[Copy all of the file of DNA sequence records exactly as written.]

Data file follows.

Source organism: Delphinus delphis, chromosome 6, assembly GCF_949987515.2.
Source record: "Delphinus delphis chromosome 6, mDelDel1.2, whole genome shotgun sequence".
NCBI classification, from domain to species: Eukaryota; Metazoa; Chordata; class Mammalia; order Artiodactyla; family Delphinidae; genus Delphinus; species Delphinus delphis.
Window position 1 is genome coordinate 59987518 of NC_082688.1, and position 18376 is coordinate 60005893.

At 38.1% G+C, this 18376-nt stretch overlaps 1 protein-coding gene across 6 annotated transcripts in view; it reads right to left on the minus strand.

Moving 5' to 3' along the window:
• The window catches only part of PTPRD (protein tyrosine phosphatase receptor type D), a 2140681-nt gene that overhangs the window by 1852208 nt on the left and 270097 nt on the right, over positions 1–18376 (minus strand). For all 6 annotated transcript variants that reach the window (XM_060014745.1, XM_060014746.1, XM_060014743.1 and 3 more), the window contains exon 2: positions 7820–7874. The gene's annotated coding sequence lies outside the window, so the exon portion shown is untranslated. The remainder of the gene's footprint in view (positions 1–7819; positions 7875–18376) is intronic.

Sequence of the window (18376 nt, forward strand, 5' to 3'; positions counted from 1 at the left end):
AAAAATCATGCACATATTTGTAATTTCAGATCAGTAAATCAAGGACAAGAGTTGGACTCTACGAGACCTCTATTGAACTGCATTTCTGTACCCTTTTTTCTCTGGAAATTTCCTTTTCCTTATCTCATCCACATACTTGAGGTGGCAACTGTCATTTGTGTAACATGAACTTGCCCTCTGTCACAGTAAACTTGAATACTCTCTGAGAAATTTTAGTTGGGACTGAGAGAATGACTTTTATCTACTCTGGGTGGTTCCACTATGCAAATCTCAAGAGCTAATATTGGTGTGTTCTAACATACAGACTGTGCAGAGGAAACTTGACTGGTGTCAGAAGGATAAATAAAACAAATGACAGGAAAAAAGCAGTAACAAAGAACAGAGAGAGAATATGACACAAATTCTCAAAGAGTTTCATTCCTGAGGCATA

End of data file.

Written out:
Source organism: Delphinus delphis, chromosome 6, assembly GCF_949987515.2.
Source record: "Delphinus delphis chromosome 6, mDelDel1.2, whole genome shotgun sequence".
NCBI classification, from domain to species: Eukaryota; Metazoa; Chordata; class Mammalia; order Artiodactyla; family Delphinidae; genus Delphinus; species Delphinus delphis.
Window position 1 is genome coordinate 59987518 of NC_082688.1, and position 18376 is coordinate 60005893.

At 38.1% G+C, this 18376-nt stretch overlaps 1 protein-coding gene across 6 annotated transcripts in view; it reads right to left on the minus strand.

Moving 5' to 3' along the window:
• The window catches only part of PTPRD (protein tyrosine phosphatase receptor type D), a 2140681-nt gene that overhangs the window by 1852208 nt on the left and 270097 nt on the right, over positions 1–18376 (minus strand). For all 6 annotated transcript variants that reach the window (XM_060014745.1, XM_060014746.1, XM_060014743.1 and 3 more), the window contains exon 2: positions 7820–7874. The gene's annotated coding sequence lies outside the window, so the exon portion shown is untranslated. The remainder of the gene's footprint in view (positions 1–7819; positions 7875–18376) is intronic.

Sequence of the window (18376 nt, forward strand, 5' to 3'; positions counted from 1 at the left end):
AAAAATCATGCACATATTTGTAATTTCAGATCAGTAAATCAAGGACAAGAGTTGGACTCTACGAGACCTCTATTGAACTGCATTTCTGTACCCTTTTTTCTCTGGAAATTTCCTTTTCCTTATCTCATCCACATACTTGAGGTGGCAACTGTCATTTGTGTAACATGAACTTGCCCTCTGTCACAGTAAACTTGAATACTCTCTGAGAAATTTTAGTTGGGACTGAGAGAATGACTTTTATCTACTCTGGGTGGTTCCACTATGCAAATCTCAAGAGCTAATATTGGTGTGTTCTAACATACAGACTGTGCAGAGGAAACTTGACTGGTGTCAGAAGGATAAATAAAACAAATGACAGGAAAAAAGCAGTAACAAAGAACAGAGAGAGAATATGACACAAATTCTCAAAGAGTTTCATTCCTGAGGCATA